4.  Talk about researching to write biographies.

Writing biographies leads me to talk with a number of intriguing people.  I am dedicated to writing with accuracy, so I listen—and listen again.  With Orville, I did not want a tape recorder imposing as we talked (except when recording tales for transcription), so I made notes.  I often asked for clarification and details.  Always, I left follow-up conversations with more information and richer understandings.  Addie Clawson was no longer living when I began her book, but I talked with her daughter Betty Lou Wells a number of times.

As I talked about both Orville and Addie with other people, certain qualities repeatedly surfaced.  An important part of writing biography is hearing the stories and then determining what is significant to tell—not just telling everything, but finding a focus—then telling the story with a commitment to honesty and respect.

5.  How did you begin writing children’s books?

My creative streak peeked out in various ways, and the notion of writing kept nudging.  Reading with my sons, I had discovered the richness of children’s books more vivid and engaging than my childhood had offered.    I organized a Reading Enrichment program at my sons’ school to share books with children and inspire them as readers.  Later, I used my knowledge and love of children’s literature to teach community college courses for teacher renewal credit and to help develop the children’s collection at my community’s library.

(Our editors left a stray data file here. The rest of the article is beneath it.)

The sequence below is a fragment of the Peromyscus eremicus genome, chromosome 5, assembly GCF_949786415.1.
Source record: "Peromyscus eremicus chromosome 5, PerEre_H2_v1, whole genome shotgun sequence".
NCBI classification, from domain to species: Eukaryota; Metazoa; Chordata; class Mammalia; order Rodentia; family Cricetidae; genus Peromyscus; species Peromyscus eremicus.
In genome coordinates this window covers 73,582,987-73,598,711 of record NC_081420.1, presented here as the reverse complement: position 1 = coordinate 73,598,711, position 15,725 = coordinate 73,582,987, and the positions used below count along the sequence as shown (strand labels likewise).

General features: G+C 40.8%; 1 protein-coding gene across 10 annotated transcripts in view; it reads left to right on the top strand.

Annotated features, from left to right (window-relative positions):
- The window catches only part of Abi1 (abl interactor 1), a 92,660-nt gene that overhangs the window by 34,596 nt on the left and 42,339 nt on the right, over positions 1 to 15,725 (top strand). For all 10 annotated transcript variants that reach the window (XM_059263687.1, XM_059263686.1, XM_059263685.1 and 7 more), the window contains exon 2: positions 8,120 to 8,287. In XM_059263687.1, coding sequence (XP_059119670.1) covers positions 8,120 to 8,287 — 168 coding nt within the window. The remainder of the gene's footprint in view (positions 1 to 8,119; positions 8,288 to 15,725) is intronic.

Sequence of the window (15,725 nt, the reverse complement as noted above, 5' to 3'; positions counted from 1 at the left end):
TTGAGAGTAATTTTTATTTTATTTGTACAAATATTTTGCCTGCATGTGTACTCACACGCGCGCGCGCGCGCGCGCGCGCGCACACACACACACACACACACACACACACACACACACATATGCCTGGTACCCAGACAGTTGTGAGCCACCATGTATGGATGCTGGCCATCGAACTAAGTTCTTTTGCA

Those creative urges nudged me until I enrolled in the Institute of Children’s Literature’s course on writing for children.  The course set me on path toward writing, but my wonderful critique group helped me shape the skills I needed.  Here I was in a circle of pursuits focused on children’s books, and I have stayed there for over 20 years..

6.  What do you enjoy most about children’s books?

I love the visual aspects of picture books–both art and word pictures.  A good picture book can speak to all ages, so I am honored when my books call out memories in adults.

7.  Tell us about the illustrations in your children’s books.

When Rao Aluri of Parkway Publishing allowed me to work with an illustrator for Addie Clawson, I found Sherry Jensen’s gentle hand with pencil drawings.  Her enthusiasm, sharp eye, and sensitivity made her a match.  She was ideal to illustrate Jack Tales too.  As the book progressed, each picture she showed me was better than the last.  Her respect in portraying Jack and other characters was key.